PANAMA CITY — The formal grand jury indictment of former Panama City Visual Arts Center (VAC) director Vicki Dyer Middlemas further detailed the nature and number of charges levied against her for allegedly siphoning money during her tenure.

Middlemas has been indicted for five counts of wire fraud and four counts of fraud and false statements, according to the formal indictment filed on Feb. 6.

In 2015, the Panama City Commission closed the city-owned VAC building, effectively forcing Middlemas out of her position, when rumors of what Mayor Greg Brudnicki called “impropriety” reached them.

The VAC — which had received hundreds and thousands of dollars worth of city support from 2009 to 2015 — had lost its tax-exempt status in 2012 due to not properly filing tax documents. Middlemas allegedly covered it up, knowing the lapse, if discovered, would cost the nonprofit city funding.

In addition, there was suspicion Middlemas had stolen money, sparking a three-year investigation that was handed over to federal authorities a year ago.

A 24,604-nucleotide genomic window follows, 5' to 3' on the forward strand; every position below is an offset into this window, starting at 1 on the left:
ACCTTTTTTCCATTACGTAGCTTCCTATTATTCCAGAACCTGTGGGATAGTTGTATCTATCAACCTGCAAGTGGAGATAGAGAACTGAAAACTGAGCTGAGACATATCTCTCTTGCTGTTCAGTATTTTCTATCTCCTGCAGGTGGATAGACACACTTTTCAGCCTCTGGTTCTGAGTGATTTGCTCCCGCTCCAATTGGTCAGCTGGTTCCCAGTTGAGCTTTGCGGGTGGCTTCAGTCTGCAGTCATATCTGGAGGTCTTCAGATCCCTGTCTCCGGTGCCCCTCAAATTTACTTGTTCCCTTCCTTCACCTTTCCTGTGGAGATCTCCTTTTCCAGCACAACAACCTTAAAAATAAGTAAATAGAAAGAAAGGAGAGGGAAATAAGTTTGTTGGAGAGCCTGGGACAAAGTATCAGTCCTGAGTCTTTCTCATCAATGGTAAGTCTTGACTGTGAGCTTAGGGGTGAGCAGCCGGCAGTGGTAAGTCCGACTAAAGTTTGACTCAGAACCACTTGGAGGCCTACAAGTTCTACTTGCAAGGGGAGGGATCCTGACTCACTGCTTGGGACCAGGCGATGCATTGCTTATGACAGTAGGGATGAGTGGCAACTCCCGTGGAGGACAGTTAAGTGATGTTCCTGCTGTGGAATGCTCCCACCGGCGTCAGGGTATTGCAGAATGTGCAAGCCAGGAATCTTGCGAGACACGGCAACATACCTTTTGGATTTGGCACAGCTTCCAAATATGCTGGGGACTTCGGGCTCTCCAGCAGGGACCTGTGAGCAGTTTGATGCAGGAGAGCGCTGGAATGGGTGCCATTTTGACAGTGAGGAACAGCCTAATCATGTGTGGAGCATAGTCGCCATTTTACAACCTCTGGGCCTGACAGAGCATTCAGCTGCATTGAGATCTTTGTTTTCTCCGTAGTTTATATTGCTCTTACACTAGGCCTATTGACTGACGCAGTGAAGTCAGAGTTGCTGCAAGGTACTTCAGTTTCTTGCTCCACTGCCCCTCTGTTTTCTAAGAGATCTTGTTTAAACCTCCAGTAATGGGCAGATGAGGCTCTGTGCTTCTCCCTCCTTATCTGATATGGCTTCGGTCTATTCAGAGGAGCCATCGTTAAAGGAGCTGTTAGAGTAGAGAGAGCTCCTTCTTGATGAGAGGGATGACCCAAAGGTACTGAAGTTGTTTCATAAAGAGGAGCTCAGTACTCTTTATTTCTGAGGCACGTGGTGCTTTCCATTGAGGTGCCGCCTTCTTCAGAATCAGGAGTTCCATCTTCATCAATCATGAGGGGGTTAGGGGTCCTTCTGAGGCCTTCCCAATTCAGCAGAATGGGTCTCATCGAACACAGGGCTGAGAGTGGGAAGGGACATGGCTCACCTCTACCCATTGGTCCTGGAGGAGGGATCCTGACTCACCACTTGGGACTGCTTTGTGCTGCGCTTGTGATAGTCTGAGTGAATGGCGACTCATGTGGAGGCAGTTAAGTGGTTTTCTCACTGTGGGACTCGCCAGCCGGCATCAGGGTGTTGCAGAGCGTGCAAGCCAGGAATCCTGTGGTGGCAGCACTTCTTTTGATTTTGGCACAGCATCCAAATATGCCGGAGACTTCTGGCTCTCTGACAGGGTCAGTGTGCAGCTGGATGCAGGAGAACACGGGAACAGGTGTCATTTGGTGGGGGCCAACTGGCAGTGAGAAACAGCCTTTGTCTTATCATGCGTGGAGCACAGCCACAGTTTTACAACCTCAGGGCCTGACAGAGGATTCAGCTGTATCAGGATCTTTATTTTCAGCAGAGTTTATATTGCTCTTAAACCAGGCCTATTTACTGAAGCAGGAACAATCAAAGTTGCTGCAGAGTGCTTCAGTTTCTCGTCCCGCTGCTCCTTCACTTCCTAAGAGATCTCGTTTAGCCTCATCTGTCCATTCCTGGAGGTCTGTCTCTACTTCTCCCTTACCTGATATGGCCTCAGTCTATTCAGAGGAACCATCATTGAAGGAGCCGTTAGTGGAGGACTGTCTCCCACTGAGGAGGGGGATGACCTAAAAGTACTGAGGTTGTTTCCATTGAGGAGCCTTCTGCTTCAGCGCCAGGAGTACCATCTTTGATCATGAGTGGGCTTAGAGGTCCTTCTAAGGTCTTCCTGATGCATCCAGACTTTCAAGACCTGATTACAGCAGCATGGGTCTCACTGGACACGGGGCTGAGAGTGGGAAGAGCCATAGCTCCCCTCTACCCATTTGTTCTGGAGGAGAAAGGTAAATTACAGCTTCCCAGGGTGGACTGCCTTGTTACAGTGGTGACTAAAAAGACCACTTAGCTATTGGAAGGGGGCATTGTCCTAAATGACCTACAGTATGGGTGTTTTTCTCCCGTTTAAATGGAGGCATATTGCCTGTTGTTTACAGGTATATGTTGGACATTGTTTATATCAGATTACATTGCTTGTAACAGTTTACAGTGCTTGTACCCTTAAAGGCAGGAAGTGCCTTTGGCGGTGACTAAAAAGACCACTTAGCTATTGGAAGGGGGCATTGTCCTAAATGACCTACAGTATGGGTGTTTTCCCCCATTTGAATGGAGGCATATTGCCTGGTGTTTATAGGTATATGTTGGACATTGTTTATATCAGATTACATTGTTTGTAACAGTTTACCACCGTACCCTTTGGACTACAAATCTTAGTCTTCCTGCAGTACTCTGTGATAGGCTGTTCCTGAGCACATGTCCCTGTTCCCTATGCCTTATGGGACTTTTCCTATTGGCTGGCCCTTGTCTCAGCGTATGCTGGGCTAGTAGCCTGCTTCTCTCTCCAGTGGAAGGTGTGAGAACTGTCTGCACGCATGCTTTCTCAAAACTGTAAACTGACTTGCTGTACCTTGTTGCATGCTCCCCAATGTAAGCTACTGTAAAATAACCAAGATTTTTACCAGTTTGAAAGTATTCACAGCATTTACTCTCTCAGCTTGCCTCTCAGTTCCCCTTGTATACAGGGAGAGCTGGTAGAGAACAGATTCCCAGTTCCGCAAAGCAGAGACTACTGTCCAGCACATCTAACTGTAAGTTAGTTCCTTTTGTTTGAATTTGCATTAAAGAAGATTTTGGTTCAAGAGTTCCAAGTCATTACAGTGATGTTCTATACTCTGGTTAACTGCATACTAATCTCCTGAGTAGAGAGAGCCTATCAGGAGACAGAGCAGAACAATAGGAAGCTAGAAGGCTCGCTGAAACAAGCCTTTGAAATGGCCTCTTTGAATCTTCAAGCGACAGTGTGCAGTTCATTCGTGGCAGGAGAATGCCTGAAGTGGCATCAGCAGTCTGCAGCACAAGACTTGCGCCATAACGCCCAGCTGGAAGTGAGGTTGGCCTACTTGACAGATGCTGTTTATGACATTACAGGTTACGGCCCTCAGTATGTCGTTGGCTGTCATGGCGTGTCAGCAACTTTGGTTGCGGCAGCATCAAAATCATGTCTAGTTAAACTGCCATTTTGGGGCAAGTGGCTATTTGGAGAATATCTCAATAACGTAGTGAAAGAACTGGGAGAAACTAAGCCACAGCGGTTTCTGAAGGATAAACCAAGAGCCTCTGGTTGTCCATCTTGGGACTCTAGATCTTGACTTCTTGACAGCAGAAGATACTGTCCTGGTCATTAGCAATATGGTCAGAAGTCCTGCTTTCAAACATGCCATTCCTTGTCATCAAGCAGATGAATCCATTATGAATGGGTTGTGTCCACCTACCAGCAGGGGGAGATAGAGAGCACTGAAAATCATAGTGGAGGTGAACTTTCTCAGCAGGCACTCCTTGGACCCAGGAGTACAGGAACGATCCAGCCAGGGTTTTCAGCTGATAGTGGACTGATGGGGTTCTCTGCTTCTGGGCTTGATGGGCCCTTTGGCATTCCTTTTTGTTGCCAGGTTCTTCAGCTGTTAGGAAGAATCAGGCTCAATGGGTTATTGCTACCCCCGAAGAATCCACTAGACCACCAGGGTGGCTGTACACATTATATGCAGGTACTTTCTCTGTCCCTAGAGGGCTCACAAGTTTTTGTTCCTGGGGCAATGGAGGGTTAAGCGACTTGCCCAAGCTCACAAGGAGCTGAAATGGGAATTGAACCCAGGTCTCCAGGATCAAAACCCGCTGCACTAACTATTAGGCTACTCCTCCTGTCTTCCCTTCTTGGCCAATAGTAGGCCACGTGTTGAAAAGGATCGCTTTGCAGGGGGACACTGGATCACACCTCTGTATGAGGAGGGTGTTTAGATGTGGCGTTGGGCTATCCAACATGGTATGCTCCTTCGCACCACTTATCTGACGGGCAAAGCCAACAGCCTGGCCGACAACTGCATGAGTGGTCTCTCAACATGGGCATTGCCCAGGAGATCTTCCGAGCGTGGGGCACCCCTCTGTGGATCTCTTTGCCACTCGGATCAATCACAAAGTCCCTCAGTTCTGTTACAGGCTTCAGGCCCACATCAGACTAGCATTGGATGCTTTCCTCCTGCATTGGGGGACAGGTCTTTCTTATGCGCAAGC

According to the indictment, Middlemas was indeed stealing money.

On three occasions, Middlemas in 2014 allegedly sent the city false invoices for construction work being done to the building by Anderson Construction, pocketing the money as a “bonus” or “salary,” according to the indictment.

On two other occasions in 2014, Middlemas used a VAC debit card to rent a vacation property for personal use, according to the indictment. The charges, totaling $7,284.95, were written off as a “paint class,” “paint class fundraiser” and “preview party” to avoid detection.

As the city’s agreement with the VAC nonprofit was that any donation the city makes could be used for programming but not salary, it is possible taxpayer money was part of what was alleged to have been stolen via debit card.

Each of the five transactions is considered one count of wire fraud.

The four counts of fraud and false statements allege Middlemas knowingly misrepresented her income on her 2012, 2013, 2014 and 2015 income taxes.

Panama City was the VAC’s primary donor, contributing $619,164 from 2009 to 2015 to fund operating costs. That figure does not include the $179,252 contributed between 2011 and 2015 for renovations to the building, which the city owns. The VAC did not pay rent.

Since the scandal, the city has turned over the VAC building to the Bay Arts Alliance, which closed it and then reopened it as the Center for the Arts. Brudnicki has said greater safeties are in place to make sure the incident is not repeated.

“There is enough of an audit trail there to make sure that we won’t get hoodwinked,” he said. “We feel confident we did everything we could do in a timely manner to fix the situation.”